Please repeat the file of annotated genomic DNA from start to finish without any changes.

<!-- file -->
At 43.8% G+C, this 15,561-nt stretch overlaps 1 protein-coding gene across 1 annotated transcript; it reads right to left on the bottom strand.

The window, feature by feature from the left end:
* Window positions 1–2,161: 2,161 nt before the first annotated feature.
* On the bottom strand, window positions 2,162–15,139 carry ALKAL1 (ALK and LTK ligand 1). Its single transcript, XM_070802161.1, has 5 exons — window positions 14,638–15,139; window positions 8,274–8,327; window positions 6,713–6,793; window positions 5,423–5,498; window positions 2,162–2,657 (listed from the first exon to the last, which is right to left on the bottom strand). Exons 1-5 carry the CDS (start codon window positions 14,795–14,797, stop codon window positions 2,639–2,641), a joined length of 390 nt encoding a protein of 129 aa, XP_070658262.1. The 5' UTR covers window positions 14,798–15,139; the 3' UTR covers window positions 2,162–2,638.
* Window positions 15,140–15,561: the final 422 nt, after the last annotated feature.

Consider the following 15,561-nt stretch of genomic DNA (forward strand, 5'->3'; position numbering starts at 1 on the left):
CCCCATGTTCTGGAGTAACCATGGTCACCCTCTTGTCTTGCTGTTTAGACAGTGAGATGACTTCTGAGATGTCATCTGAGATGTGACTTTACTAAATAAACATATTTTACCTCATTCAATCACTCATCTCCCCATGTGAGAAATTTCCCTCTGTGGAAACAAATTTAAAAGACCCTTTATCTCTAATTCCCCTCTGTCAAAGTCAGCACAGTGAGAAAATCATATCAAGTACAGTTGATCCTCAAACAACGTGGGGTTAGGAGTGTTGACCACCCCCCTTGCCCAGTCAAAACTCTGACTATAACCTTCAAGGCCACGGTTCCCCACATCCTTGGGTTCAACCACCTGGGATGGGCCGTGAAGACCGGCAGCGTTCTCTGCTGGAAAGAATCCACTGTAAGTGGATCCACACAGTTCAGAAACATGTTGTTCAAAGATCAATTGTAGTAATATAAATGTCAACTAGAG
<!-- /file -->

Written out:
At 43.8% G+C, this 15,561-nt stretch overlaps 1 protein-coding gene across 1 annotated transcript; it reads right to left on the bottom strand.

The window, feature by feature from the left end:
* Window positions 1–2,161: 2,161 nt before the first annotated feature.
* On the bottom strand, window positions 2,162–15,139 carry ALKAL1 (ALK and LTK ligand 1). Its single transcript, XM_070802161.1, has 5 exons — window positions 14,638–15,139; window positions 8,274–8,327; window positions 6,713–6,793; window positions 5,423–5,498; window positions 2,162–2,657 (listed from the first exon to the last, which is right to left on the bottom strand). Exons 1-5 carry the CDS (start codon window positions 14,795–14,797, stop codon window positions 2,639–2,641), a joined length of 390 nt encoding a protein of 129 aa, XP_070658262.1. The 5' UTR covers window positions 14,798–15,139; the 3' UTR covers window positions 2,162–2,638.
* Window positions 15,140–15,561: the final 422 nt, after the last annotated feature.

Consider the following 15,561-nt stretch of genomic DNA (forward strand, 5'->3'; position numbering starts at 1 on the left):
CCCCATGTTCTGGAGTAACCATGGTCACCCTCTTGTCTTGCTGTTTAGACAGTGAGATGACTTCTGAGATGTCATCTGAGATGTGACTTTACTAAATAAACATATTTTACCTCATTCAATCACTCATCTCCCCATGTGAGAAATTTCCCTCTGTGGAAACAAATTTAAAAGACCCTTTATCTCTAATTCCCCTCTGTCAAAGTCAGCACAGTGAGAAAATCATATCAAGTACAGTTGATCCTCAAACAACGTGGGGTTAGGAGTGTTGACCACCCCCCTTGCCCAGTCAAAACTCTGACTATAACCTTCAAGGCCACGGTTCCCCACATCCTTGGGTTCAACCACCTGGGATGGGCCGTGAAGACCGGCAGCGTTCTCTGCTGGAAAGAATCCACTGTAAGTGGATCCACACAGTTCAGAAACATGTTGTTCAAAGATCAATTGTAGTAATATAAATGTCAACTAGAG